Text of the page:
Lastly, it’s worth touching on the softer ditties. By now I’m sure everyone has heard “Heaven,” one of Warrant’s biggest singles. This has an acoustic backbone with vocal harmonies bleeding into a lot of this and a glittery chorus. I get that may not be for everyone, but perhaps give “Sometimes She Cries” a closer look. Yeah, it’s soft and obviously a ballad, but this one has beefier guitar work and better transitions. The little noodle used behind the pre-chorus is one of the best parts on the album. Overall, this goes to show that for the most part, this disc has an identity of its own, even though it may get inconsistent at times.

Dirty Rotten Filthy Stinkin’ Rich would hit the scene at the end of the glam train, much like Skid Row did. The difference is, this one didn’t push the limits quite as much as that one did, thus it didn’t have a terribly huge impact at the time. However, its existence gave way for the follow-up Cherry Pie, and even though this brand of rock was all but obsolete when it hit the scene, it still soared with interest. So at a minimum, this did have a small impact on what would happen outside of grunge in the nineties.

As for today, sadly, it virtually holds no value other than the fact that old copies of the CD are cool to come by. Metal goers don’t have much interest in this, and it doesn’t do a lot for the currently evolving music industry. There are the occasional rare young fans such as myself who can’t get enough of this rare slab of glam, but besides that, it doesn’t hold up. I saw some leftover version of Warrant last year at M3 opening the festival with six acoustic songs, but as far as I’m concerned, they died when Jani Lane died, and the band is just making throwback appearances now. At least they could still play well.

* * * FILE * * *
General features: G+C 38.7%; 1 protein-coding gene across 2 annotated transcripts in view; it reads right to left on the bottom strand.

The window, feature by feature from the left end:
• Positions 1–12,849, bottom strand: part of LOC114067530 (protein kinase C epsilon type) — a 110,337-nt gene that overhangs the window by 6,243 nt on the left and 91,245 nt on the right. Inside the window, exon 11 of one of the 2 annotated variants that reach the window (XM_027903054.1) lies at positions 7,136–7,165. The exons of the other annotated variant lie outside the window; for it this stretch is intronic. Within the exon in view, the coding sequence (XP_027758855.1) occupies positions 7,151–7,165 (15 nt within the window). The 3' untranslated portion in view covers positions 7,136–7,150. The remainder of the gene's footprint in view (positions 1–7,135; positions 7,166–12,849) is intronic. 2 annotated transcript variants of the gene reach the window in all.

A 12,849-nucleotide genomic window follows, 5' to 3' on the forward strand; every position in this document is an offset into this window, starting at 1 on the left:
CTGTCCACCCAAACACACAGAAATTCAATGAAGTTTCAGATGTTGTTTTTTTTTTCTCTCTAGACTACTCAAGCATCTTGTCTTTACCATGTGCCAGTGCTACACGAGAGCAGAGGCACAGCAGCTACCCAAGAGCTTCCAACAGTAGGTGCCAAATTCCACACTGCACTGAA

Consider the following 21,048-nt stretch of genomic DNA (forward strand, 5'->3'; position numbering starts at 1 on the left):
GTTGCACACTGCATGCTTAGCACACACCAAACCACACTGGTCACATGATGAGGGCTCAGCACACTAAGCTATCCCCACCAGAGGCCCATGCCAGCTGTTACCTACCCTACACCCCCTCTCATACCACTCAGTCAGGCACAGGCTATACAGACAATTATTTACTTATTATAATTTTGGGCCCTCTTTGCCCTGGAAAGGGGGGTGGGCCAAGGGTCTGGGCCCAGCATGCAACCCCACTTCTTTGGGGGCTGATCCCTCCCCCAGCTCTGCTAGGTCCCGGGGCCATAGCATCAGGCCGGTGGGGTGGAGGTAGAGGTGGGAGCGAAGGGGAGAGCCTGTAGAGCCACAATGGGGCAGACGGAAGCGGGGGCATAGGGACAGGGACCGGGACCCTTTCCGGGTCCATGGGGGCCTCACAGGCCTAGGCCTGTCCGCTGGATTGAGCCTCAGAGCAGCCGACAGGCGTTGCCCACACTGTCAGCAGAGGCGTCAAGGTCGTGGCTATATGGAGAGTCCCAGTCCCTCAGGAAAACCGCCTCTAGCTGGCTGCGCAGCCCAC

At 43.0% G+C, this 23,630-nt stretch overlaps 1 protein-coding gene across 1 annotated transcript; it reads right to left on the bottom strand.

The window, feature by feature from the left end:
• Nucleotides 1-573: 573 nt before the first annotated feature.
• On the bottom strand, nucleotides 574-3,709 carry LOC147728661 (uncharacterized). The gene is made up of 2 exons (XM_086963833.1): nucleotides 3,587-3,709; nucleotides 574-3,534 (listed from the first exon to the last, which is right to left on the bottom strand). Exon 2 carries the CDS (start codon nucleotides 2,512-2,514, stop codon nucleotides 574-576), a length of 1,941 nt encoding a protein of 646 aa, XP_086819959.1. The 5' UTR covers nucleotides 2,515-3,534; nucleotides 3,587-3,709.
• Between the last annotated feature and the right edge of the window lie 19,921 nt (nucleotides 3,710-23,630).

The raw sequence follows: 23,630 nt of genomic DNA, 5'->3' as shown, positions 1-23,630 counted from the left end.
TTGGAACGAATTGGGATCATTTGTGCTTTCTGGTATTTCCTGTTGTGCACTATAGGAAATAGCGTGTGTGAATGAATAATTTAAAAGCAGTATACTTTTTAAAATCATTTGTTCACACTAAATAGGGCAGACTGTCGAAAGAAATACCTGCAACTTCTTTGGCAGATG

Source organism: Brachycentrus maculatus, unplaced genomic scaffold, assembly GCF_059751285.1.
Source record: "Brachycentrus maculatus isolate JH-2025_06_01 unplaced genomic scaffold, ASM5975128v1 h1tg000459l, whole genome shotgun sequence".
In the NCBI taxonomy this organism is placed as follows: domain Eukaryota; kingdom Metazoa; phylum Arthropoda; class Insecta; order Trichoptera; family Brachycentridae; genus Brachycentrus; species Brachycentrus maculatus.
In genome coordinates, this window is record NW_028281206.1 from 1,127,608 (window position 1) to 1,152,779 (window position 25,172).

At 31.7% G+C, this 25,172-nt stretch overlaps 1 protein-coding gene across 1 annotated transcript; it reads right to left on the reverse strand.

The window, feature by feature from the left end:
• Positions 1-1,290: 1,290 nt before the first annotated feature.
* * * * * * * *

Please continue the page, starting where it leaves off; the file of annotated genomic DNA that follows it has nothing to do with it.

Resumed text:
Dirty Rotten Filthy Stinkin’ Rich was released on January 31st, 1989 by Columbia records. For those that are like me and don’t care about any of that depressing shit that I just hashed out in the last paragraph, there were plenty of CDs put out back in the day, as well as cassettes and the more rare vinyl copies. As you should assume, there are currently no vinyl re-pressings, and very few CD remasters, but the old copies are all that matter, really. All are available at my favorite online music source!